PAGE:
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Most retailers struggled through the recession. Jos. A. Bank Clothiers Inc. thrived.
While other men's clothing chains were shutting stores and cutting costs in the face of shrinking profits, the Hampstead-based retailer was expanding and investing.
Jos. A. Bank opened new stores — 110 nationwide since 2008, bringing the total to 527 — broadened its product line, started outlet and tuxedo-rental businesses and announced plans recently to take its e-commerce site international.
Most important, throughout the downturn the company, which specializes in career wear for men, offered promotions and sharp marketing — at one point even offering to take back suits from men who had been laid off.
Now, as the economy sputters back to life and many retailers work to rebuild, analysts say Jos. A. Bank is ahead of the game.
Sales of men's apparel in the United States have been shaky, falling from $53.2 billion in 2009 to $51.3 billion a year later, according to the New York-based market research firm NPD Group. Sales climbed to $53.4 billion in April of this year.
The menswear industry already was challenged by long-term trends toward casual office attire when the economy fell into recession.
NPD has found that men stop shopping for themselves when times are hard.
"They'll only buy when they're forced to replenish," said Marshal Cohen, NPD's chief retail analyst. "They'll wear their boxer shorts until the elastic wears out and their socks until there are holes in" them.
Some of Jos. A. Bank's rivals struggled during the downturn. With so few men buying suits, Men's Wearhouse pivoted to offering aggressive promotions — including buy-one-get-one-free deals — for the first time in 36 years.
Earnings for Men's Wearhouse, which also owns K&G, plummeted 50 percent in the first quarter of 2009. At the time, analysts said the company couldn't compete with Jos. A. Bank and its big bargains.
Men's Wearhouse has since begun to see a rebound, with earnings of $67.7 million last year on sales of $2.1 billion.
Even in the darkest years of the downturn, Jos. A. Bank made money, its annual profit increasing 22 percent to $71.2 million in 2009, according to regulatory filings. Last year, sales increased another 21 percent to $85.8 million.
Analysts attribute much of the company's success to its deep discounts. Sales are offered so frequently — often, several times a week — that some shoppers joke they're not sure when there isn't some sort of promotion or sale going on.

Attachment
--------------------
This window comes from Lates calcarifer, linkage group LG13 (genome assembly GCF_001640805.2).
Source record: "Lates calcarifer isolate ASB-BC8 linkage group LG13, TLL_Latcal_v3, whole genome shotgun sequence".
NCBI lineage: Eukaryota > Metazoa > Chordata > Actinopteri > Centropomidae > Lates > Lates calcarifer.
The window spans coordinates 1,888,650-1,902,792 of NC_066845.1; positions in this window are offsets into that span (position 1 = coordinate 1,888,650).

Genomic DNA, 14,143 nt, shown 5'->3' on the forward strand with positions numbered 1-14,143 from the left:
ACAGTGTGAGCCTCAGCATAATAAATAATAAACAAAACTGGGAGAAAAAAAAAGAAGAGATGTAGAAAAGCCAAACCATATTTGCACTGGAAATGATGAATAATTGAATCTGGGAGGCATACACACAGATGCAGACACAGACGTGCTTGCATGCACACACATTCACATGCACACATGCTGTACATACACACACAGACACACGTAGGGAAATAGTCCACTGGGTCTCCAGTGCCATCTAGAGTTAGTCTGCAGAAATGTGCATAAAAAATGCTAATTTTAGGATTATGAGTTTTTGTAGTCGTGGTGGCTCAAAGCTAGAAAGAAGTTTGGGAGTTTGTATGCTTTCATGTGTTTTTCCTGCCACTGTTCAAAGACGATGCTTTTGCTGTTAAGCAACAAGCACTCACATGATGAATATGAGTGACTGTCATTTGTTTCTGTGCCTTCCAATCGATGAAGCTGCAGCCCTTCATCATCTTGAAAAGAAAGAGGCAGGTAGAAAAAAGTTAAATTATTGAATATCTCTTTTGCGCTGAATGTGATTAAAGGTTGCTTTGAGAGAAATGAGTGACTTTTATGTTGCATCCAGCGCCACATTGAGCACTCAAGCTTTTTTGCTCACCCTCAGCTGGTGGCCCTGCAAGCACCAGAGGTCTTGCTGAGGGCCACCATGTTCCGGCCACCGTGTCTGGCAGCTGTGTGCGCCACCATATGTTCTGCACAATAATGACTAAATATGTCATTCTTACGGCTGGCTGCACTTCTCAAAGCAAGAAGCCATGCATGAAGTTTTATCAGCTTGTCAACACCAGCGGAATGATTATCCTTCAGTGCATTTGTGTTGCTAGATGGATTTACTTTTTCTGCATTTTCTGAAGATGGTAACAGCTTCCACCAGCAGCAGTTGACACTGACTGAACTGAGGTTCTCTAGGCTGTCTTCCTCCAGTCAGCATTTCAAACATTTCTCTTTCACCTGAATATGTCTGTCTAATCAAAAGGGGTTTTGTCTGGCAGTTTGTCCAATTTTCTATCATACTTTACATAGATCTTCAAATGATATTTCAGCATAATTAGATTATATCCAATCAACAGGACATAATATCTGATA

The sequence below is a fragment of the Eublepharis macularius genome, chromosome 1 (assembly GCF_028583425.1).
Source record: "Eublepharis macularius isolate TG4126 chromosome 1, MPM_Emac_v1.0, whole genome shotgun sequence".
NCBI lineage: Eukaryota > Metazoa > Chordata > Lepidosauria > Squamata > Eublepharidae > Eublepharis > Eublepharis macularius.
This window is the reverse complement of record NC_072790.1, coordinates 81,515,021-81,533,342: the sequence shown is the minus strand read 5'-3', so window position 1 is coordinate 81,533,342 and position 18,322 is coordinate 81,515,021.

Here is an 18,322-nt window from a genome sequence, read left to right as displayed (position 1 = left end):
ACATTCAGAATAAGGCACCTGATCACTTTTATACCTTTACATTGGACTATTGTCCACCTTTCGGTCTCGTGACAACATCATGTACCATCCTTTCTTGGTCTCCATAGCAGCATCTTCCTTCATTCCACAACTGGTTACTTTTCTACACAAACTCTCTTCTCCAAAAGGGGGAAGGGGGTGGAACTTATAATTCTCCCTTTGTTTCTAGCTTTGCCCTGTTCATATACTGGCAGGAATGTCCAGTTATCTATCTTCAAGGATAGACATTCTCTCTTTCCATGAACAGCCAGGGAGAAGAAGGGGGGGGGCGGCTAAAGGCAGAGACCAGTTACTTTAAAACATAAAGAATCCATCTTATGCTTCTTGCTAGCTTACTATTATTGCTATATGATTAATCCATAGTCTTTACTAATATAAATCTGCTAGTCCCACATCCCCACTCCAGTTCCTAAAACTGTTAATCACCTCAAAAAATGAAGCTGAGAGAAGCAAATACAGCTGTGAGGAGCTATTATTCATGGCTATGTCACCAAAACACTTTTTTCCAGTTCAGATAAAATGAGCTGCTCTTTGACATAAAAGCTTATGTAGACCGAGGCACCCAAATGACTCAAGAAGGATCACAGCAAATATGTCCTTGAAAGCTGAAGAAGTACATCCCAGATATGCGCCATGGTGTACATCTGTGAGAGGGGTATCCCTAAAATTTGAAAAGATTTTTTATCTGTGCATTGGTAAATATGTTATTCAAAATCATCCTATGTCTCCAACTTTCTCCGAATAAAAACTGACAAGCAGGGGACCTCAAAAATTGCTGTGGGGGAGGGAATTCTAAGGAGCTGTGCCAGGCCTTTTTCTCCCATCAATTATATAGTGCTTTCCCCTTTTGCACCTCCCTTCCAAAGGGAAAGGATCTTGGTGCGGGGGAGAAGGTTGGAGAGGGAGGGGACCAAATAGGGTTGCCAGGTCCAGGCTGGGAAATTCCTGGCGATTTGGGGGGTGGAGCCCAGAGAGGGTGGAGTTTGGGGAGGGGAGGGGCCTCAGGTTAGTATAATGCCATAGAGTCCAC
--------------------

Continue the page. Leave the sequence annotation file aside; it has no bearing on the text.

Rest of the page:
"They're doing better because they have the most aggressive pricing that I've ever seen," said George Whalin, a California-based retail consultant. "They have these deals that run week after week after week."
"The sales are kind of ridiculous," said Kevin Horney, 24, as he picked up suits from the Jos A. Bank store in downtown Baltimore. "But in a good way."
Jos. A. Bank CEO R. Neal Black said bargains were the only way to attract cash-strapped shoppers during the recession.
"We offered pretty compelling values at a time when consumers needed it," Black said. "The consumer will let you know what he is willing to pay."
Jos. A. Bank's products fall into a category that Cohen calls "renaissance brands," or classic clothes of good quality. Polo Ralph Lauren, Guess and North Face are also in that category, he said.
"Men during challenging times don't necessarily go for the cheapest product," Cohen said. "They are looking for products that will last a long time. They want the best quality for the right price."
Retailers benefited during the downturn from a decline in manufacturing costs. With business weak, Black said, the overseas sewing houses were offering good prices. The cost of raw materials also declined during that period, he said.
Landlords with vacancies also meant good leasing deals for retailers, enabling Jos. A. Bank to open more stores and enter the outlet business.
"We were able to lower our costs and pass that on to the consumer," Black said.
Jos. A. Bank also gains from a lack of competition in its niche.
Men's Wearhouse is Bank's biggest rival, analysts said. Department stores have become less competitive, and stores such as Brooks Brothers attract a higher-end customer.
Jos. A. Bank has also kept up with changing times, selling more casual work wear as men wear fewer suits.
As the economy continues to improve, Black said, the company will have to watch costs. Prices of raw materials already have started to rise and the company has begun to increase some prices.
The process involves some experimentation: It turns out that men are willing to buy dress shirts at higher prices but not sportswear, prompting the retailer to lower some prices again.
Black also doesn't expect landlords to continue to be as lenient with rents.